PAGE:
Sorry for the spelling mistakes, please read:

That's not the point... if we are turing emulable *then* it exists a
*perfect* level of substitution *or* we are not turing emulable. The fact
that an imperfect chosen level would work does not change the fact that
*if*  we are turing emulable *then* there is a *perfect* level of
substitution.

2011/12/6 Quentin Anciaux <allco...@gmail.com>

>
>
> 2011/12/6 benjayk <benjamin.jaku...@googlemail.com>
>
>>
>>
>> Quentin Anciaux-2 wrote:
>> >
>> > 2011/12/5 benjayk <benjamin.jaku...@googlemail.com>
>> >
>> >>
>> >>
>> >> Bruno Marchal wrote:
>> >> >
>> >> >
>> >> > On 04 Dec 2011, at 16:39, benjayk wrote:
>> >> >
>> >> >>
>> >> >>
>> >> >> Bruno Marchal wrote:
>> >> >>>
>> >> >>>> The steps rely on the substitution being "perfect", which they
>> will
>> >> >>>> never
>> >> >>>> be.
>> >> >>>
>> >> >>> That would contradict the digital and correct level assumption.
>> >> >>>
>> >> >> No. Correctly functioning means "good enough to be working", not
>> >> >> perfect.
>> >> >
>> >> > Once the level is chosen, it is perfect, by definition of digital.
>> >> > Either you miss something or you are playing with words.
>> >> No, you miss something. You choose to define the words so that they fit
>> >> your
>> >> conlusion.
>> >> Wikipedia says "A digital system[1] is a data technology that uses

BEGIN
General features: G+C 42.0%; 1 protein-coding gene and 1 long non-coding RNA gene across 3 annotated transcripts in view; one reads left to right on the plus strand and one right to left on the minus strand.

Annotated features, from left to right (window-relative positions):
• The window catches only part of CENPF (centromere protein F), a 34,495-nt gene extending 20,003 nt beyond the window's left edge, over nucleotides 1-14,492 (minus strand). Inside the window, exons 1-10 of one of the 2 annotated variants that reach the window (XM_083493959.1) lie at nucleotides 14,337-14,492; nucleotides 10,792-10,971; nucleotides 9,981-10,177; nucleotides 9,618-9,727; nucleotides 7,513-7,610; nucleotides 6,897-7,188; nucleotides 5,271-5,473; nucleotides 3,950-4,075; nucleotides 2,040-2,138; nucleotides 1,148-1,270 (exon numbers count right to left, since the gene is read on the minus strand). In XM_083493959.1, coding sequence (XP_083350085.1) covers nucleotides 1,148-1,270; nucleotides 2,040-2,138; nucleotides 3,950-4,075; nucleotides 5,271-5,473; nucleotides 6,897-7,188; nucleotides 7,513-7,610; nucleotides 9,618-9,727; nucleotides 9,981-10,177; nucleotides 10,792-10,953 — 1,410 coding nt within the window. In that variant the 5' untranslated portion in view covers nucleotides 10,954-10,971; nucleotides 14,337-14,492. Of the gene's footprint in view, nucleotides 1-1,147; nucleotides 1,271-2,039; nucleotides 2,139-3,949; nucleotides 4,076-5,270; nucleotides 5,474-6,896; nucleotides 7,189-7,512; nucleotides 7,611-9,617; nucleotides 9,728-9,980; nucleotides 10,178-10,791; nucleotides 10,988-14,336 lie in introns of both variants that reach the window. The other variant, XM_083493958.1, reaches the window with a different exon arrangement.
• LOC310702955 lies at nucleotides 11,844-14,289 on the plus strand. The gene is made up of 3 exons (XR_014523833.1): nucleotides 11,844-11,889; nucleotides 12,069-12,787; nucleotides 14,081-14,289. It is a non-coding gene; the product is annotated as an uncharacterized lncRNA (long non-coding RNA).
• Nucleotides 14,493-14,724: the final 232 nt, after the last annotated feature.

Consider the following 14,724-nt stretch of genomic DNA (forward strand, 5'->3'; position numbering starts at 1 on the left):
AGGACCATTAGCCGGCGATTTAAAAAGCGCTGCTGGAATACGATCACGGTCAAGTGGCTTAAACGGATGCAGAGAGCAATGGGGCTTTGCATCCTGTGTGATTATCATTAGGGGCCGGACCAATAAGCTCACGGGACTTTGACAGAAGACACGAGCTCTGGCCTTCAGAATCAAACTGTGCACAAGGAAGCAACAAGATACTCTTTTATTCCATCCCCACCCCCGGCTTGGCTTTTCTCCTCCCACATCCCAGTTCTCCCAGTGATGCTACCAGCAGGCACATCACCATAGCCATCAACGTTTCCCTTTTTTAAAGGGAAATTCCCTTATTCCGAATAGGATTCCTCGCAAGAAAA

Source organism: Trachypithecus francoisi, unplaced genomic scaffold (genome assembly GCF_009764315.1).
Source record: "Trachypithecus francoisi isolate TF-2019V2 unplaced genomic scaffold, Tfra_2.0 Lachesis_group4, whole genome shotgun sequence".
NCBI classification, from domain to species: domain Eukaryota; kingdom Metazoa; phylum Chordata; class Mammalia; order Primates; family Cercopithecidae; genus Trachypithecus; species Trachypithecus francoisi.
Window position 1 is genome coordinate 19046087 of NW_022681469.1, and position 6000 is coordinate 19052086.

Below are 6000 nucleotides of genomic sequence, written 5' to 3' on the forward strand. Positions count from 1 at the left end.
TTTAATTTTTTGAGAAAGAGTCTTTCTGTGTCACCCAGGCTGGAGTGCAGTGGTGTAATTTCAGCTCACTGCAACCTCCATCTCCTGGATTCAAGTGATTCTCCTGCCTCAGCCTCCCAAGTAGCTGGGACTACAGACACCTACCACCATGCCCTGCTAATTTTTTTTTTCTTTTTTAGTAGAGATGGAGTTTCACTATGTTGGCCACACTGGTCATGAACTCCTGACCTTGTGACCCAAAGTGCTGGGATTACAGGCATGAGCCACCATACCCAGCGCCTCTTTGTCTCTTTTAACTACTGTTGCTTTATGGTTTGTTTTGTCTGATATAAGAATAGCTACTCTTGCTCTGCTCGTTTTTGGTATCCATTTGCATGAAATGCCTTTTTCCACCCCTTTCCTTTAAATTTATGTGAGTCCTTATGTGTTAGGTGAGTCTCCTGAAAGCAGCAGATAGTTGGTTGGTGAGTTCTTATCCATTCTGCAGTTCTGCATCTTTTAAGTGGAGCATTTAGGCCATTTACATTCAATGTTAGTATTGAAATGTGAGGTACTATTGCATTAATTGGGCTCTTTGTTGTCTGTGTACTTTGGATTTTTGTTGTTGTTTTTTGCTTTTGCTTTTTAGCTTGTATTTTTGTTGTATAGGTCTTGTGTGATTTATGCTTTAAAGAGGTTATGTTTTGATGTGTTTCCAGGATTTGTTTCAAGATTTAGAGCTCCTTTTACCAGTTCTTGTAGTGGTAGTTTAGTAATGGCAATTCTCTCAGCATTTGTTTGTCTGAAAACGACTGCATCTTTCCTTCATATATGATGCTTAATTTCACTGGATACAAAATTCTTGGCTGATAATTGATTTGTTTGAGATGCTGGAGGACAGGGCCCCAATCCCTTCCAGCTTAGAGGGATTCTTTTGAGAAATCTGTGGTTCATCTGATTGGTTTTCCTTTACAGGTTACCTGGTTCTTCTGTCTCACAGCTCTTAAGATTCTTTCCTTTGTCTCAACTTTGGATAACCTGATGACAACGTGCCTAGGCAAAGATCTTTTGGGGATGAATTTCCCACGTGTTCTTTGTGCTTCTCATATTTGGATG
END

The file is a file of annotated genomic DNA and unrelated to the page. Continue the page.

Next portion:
>> >> discrete
>> >> (discontinuous) values.". That does not mean that digital system has no
>> >> other relevant parts that don't work with discrete values, and that may
>> >> matter in the substitution.
>> >> COMP does not say they can't matter.
>> >>
>> >
>> > It does by definition.
>> >
>> Definition of what? Correct substitution level?
>
>
> If you are turing emulable *then* there exists a *perfect* substitution
> level *or* the premice "you are turing emulable" is false.
>
>
>> It just says that there is a
>> working substitution level. It does not say it has to work perfectly, or
>> that only the right choice of the substitution level matters (indeed,
>> obviously it matter whether it is instantiated correctly).
>>
>>
>> Quentin Anciaux-2 wrote:
>> >
>> >  The only thing that matter is digitalness... the
>> > fact that you run it on your pingpong ball computer doesn't matter.
>> >
>> It does matter. If you run computations on pingpong ball computer that
>> interact with the environment
>
>
> This is relative to the environment. If you want to interact with the
> "simulated" brain, you *must* run at the same level. That does not preclude
> that the simulated brain can be run on any level, only interaction with you
> require a specific level... your level.
>
>
>> , it will be useless (because the computations
>> are too slow to use the input and give useful output). And the brain/body
>> of